**Bihui Li**

**Abstract:** The philosophy of quantum field theory (QFT) in North America is dominated by philosophers working in the algebraic QFT tradition. They justify their choice of this tradition by a methodological requirement that when philosophers of physics study a theory T, the referent of T must be some mathematically well-defined structure. At the same time, philosophers think that their preferred axiomatic versions of QFT are best suited for “foundational”, “fundamental”, or “ontological” inquiries. I argue that the mathematical structures satisfying the methodological requirement are not always the best starting points for foundational, fundamental, or ontological inquiries. Many foundational, fundamental, and ontological questions are best addressed by constructive QFT, which starts with the ill-defined formalisms of Lagrangian QFT and tries to make them well-defined. Because different interactions in constructive QFT require different mathematical constructions, the mathematical structures required cannot be determined prior to constructing a solution for a particular interaction. In contrast, the advantage of axiomatic QFT is its independence from the specific interactions being modeled, but this independence also means that it cannot provide many kinds of foundational, fundamental, or ontological information.

**Thomas Pashby**

**Abstract:** There is a common understanding of quantum mechanics as a theory of instantaneous measurements of possible properties of systems. I show that this view cannot account for typical experimental results concerning the time and location of detection events. The alternative view I provide resists the idea that experimental physics consists of experiments performed at freely chosen moments of time. This offers a potential resolution of conceptual difficulties surrounding measurement as characterized by Schroedinger’s famous cat paradox. Instead, I supply the means for a re-conceptualization of quantum mechanics as a theory of spatio-temporally located events.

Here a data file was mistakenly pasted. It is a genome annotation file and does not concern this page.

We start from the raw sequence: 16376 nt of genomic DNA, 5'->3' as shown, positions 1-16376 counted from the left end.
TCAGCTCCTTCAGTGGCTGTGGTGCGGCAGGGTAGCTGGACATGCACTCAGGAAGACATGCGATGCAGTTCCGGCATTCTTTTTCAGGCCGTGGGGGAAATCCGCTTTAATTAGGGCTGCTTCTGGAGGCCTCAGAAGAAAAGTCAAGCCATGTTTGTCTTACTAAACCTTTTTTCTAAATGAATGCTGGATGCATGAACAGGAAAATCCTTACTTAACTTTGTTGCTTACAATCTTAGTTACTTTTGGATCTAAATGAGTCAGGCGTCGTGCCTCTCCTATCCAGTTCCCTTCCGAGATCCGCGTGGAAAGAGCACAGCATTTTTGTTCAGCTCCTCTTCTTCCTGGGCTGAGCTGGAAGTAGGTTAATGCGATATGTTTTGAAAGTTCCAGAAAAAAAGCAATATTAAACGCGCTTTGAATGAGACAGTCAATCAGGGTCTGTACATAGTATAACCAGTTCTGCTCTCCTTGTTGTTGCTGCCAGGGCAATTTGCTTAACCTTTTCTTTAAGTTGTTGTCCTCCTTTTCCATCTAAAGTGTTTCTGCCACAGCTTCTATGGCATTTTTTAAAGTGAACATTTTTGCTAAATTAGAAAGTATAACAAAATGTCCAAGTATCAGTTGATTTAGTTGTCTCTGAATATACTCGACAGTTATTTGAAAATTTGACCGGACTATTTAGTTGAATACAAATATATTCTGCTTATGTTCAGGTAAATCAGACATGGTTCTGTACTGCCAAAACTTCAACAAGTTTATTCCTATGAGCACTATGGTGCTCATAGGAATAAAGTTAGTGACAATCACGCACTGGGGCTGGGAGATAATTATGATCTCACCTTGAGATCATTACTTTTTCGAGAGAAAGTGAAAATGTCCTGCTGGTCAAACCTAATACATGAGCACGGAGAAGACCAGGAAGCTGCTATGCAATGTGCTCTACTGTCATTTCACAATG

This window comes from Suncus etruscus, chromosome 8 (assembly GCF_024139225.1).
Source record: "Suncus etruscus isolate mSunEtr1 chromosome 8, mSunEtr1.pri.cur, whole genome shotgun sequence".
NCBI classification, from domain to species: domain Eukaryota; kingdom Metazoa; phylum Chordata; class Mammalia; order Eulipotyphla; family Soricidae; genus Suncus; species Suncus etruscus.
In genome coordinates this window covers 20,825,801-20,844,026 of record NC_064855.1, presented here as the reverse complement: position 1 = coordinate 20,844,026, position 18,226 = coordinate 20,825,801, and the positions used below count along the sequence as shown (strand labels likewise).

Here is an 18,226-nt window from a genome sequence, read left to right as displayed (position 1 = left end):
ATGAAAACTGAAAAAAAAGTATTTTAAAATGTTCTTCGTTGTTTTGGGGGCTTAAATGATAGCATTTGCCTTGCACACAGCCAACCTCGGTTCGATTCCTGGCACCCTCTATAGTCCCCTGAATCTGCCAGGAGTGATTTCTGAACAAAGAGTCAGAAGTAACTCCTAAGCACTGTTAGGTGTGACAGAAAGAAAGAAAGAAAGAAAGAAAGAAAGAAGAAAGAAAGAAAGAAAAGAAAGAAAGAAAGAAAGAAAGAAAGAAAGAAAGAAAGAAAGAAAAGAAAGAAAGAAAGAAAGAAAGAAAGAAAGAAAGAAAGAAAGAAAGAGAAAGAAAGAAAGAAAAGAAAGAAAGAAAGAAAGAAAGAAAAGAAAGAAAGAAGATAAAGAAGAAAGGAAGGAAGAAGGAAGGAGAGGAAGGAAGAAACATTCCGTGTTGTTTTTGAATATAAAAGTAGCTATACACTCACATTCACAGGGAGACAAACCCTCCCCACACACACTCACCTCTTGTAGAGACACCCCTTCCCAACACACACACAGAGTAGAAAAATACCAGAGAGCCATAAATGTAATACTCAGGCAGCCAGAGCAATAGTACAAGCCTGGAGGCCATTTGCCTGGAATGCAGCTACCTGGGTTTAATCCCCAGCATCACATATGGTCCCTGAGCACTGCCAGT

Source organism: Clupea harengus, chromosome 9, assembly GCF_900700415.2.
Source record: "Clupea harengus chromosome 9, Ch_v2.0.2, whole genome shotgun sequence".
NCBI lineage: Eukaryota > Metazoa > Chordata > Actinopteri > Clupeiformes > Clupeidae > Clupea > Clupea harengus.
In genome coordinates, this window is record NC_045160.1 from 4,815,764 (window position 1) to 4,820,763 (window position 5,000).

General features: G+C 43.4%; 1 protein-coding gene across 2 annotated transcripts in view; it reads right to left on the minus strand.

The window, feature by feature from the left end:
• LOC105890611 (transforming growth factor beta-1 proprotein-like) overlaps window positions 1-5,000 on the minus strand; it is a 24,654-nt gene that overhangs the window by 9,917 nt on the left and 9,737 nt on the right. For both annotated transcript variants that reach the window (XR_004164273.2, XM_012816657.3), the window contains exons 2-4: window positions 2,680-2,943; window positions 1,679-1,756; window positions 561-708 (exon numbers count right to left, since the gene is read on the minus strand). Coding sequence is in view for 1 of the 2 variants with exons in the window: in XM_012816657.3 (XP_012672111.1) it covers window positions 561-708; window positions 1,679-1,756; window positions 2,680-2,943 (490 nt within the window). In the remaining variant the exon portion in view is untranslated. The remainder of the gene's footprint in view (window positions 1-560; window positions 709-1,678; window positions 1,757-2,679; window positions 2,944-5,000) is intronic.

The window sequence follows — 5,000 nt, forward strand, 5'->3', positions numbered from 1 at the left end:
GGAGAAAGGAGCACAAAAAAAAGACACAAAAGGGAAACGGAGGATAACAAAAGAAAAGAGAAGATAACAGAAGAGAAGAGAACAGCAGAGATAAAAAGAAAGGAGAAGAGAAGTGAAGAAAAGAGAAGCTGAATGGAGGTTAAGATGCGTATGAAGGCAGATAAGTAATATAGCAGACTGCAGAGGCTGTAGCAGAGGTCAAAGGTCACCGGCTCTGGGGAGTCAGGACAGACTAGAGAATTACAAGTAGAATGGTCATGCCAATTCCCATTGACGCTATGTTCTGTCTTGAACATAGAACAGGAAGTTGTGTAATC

The second installment of the “Day-O-WIPs” series:

“Toward a Philosophy of Synthetic Science” **Julia Bursten**

“Can Genes be Darwinian Individuals?” **Haixin Dang**

“Group Theory or No Group Theory: Understanding Atomic Spectra” **Joshua Hunt**

“Dynamical Models: A Type of Mathematical Explanation in Neuroscience and Medicine” **Lauren Ross**

“The Wax & the Mechanical Mind: Reexamining Hobbes’s Objections to Descartes’ Meditations” **Marcus Adams**

An unprecedented workshop-style afternoon packed with five different WIPs:

“It is a good thing for every man to know a little about astronomy; it will make him a better man”

Nora Boyd“Boundary Conditions, Laws, and Nomological Content in Quantum Scattering Theory”

Bihui Li“From Waveguides to Field Theory”

Michael Miller“Psychiatric Objects in Research and Practice: Introducing the RDoC”

Kathryn Tabb“Range Content, Attention, and the Precision of Representation”

Trey Boone